The 24 April 1980 murder of Macli-ing Dulag became a turning point when coverage of the murder led to public outrage. It was the first time since the 1972 declaration of Martial Law where the mainstream Philippine press managed to report on the arrests of civilians under Martial Law,[15] and the turn of public opinion against both the Chico River Dam and Martial law, coupled with the united anger of the various peoples of the Cordillera Mountains led the Ferdinand Marcos administration to give up on the dam project.[16] As a result, the Chico River Dam Project is now considered a landmark case study concerning ancestral domain issues in the Philippines.[17][18]

In 2007, a Discovery Channel series hosted by American anthropologist Lars Krutak featured the tattoo work of Butbut mambabatok Whang-od Oggay.[19] This was the start of even more media attention focused on Whang-od, bringing the Kalinga tattoo art to global attention.[20] Kalinga people migrated to south east Asia in large numbers during 3rd C. BCE after devastating Kalinga war in 261BCE and they went in different phases and they settled in Java, Borneo, Sumatra, Bali, Singapore, Malaysia and some groups also reached Philippines and settled there.They were instrumental in spreading Hindu culture and religion there. They mingled with local and there was a fusion of local culture with Kalingan culture for peaceful coexistence. They married to locals leading mixed stuff both beautifully intertwined.


Wet rice and swidden farming[edit]

Traditional agricultural practices involved the cultivation wet rice (papayaw) as well as swidden (uwa) farming.[6][2] Due to the availability of water, two planting seasons are possible in the kalingas rice terraces. They plant three varieties of rice namely onoy, oyak and dikit/diket. Men also hunt for wild pigs, deer and wild fowl in the forests. Fish, shells and other marine life are caught from rivers, streams and lakes surrounding their area. Fruit trees such as the coconut, coffee and banana are grown in the orchard or kakkaju. Wine (basi) is also made from sugarcane.[6]


Robusta coffee became a popular cash-crop among the Kalinga in the 1970s, although a trader monopoly in the 1980s led to low farmgate prices despite high world market prices, causing a decline in production.[11] In the 2010s, various government agencies encouraged farmers to return to the planting and harvesting of Cordillera Robusta coffee among the Kalinga.[11]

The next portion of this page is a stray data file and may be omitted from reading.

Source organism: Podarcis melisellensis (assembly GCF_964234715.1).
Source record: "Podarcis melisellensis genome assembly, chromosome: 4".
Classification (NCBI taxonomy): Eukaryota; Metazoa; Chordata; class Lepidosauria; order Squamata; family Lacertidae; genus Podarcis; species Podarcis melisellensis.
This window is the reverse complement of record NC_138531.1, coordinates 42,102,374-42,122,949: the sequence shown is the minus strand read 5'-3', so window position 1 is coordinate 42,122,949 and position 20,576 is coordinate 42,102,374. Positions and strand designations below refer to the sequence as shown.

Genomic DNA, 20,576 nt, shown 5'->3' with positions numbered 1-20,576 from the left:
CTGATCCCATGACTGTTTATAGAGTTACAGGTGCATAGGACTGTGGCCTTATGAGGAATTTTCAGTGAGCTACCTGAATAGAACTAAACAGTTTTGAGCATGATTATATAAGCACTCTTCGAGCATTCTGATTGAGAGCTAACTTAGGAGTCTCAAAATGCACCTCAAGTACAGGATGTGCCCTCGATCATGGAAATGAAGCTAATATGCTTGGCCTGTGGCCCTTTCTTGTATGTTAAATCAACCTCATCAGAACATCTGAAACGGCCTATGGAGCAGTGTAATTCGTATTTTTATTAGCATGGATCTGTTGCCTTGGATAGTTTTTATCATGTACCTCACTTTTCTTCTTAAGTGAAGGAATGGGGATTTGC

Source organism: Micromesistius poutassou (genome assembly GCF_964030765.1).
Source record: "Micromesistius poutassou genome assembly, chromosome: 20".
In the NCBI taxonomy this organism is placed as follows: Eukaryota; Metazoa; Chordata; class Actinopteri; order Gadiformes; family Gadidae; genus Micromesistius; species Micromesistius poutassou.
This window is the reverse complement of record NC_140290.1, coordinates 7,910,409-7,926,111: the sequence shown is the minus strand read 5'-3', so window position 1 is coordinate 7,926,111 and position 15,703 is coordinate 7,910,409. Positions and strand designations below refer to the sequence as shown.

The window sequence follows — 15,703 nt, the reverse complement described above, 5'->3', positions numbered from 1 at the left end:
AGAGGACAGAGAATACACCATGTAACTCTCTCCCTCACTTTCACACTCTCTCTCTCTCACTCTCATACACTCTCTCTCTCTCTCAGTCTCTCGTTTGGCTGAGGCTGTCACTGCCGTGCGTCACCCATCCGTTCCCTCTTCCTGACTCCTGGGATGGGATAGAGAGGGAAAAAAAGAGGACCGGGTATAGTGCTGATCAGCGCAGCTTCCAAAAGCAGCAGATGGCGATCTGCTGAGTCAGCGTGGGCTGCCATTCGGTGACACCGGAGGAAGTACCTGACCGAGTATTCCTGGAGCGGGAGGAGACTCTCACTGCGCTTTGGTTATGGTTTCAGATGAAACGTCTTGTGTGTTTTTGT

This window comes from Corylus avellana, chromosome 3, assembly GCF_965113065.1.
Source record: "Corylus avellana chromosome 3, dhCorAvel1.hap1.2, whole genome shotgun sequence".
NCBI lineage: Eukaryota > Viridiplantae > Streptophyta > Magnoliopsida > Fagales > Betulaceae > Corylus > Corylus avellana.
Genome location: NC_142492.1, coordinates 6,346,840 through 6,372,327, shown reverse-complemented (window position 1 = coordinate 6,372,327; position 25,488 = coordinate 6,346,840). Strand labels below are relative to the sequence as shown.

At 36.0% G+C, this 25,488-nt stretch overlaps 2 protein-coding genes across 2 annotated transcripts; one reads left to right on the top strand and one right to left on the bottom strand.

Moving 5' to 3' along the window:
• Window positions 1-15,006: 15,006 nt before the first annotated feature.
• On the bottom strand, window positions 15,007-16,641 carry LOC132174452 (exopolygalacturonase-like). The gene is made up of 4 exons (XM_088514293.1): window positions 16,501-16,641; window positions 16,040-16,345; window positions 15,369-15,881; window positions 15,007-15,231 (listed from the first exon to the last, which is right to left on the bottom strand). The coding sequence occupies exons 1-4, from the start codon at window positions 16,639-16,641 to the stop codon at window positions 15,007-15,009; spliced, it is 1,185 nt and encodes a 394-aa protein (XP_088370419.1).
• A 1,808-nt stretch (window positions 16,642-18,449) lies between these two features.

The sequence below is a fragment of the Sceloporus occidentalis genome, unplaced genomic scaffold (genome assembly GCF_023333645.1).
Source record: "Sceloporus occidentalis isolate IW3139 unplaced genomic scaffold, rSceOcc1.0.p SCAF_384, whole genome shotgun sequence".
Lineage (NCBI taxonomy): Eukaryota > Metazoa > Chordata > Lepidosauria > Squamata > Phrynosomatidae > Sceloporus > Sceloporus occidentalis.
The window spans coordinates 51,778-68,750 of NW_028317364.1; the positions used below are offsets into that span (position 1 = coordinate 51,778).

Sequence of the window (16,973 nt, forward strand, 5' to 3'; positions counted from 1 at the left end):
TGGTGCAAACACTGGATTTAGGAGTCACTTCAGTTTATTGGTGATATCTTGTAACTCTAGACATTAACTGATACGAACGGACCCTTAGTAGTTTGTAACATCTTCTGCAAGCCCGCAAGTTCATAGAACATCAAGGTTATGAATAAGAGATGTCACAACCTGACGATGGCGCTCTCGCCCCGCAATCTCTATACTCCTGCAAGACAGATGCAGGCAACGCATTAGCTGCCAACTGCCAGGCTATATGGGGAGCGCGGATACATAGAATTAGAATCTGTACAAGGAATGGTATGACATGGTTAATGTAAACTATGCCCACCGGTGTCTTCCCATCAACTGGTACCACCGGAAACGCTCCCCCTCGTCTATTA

Lakay Wanawan of the Kalinga people (c.1912), a renowned warrior and later a pangat (tribal elder). Note the biking chest tattoos and the face tattoos.[21][22]

Like other Cordillera ethnic groups, the Kalinga also follow numerous of customs and traditions. For example, pregnant women and their husbands are not allowed to eat beef, cow's milk, and dog meat. They must also avoid streams and waterfalls as these cause harm to unborn children. Other notable traditions are the ngilin (avoiding the evil water spirit) and the kontad or kontid (ritual performed to the child to avoid harms in the future). Betrothals are also common, even as early as birth, but one may break this engagement if he/she is not in favour of it. Upon death, sacrifices are also made in honour of the spirit of the dead and kolias is celebrated after one year of mourning period.[6]


Kalinga men wear ba-ag (loincloths) while the women wear saya (colourful garment covering the waist down to the feet). The women are also tattooed on their arms up to their shoulders and wear colourful ornaments like bracelets, earrings, and necklaces, especially on the day of festivities. Heirlooms include Chinese plates (panay), jars (gosi), and gongs (gangsa). Key dances include the courtship dance (salidsid) and war dance (pala-ok or pattong).[6]

Batok (tattooing)[edit]

Apo Whang-od applying traditional Kalinga tattoos using the characteristic Austronesian tattooing tools - the hafted needle and the mallet

Tattoos among the Kalinga are known as batok or batek (whatok in Butbut Kalinga). They are among the best known Cordilleran tattoos due to the popularity of Apo Whang-od - once known as the "last mambabatok (tattoo artist)", but currently teaching younger artists to continue the tradition.[23][24]

Common Kalinga tattoo motifs include centipedes (gayaman), centipede legs (tiniktiku), snakes (tabwhad), snakeskin (tinulipao), hexagonal shapes representing snake belly scales (chillag), coiled snakes (inong-oo), rain (inud-uchan), various fern designs (inam-am, inalapat, and nilawhat), fruits (binunga), parallel lines (chuyos), alternating lines (sinagkikao), hourglass shapes representing day and night (tinatalaaw), rice mortars (lusong), pig's hind legs (tibul), rice bundles (sinwhuto or panyat), criss-crossing designs (sina-sao), ladders (inar-archan), eagles (tulayan), frogs (tokak), and axe blades (sinawit). The same designs are used to decorate textiles, pottery, and tools. Each design has different symbolic meanings or magical/talismanic abilities. The tinulipao, for example, is believed to camouflage warriors and protect them from attacks. Ferns indicates that a woman is ready to conceive, enhances their health, and protects against stillbirth. The hourglass and rice mortar designs indicate that a family is wealthy. Rice bundles symbolize abundance.[25]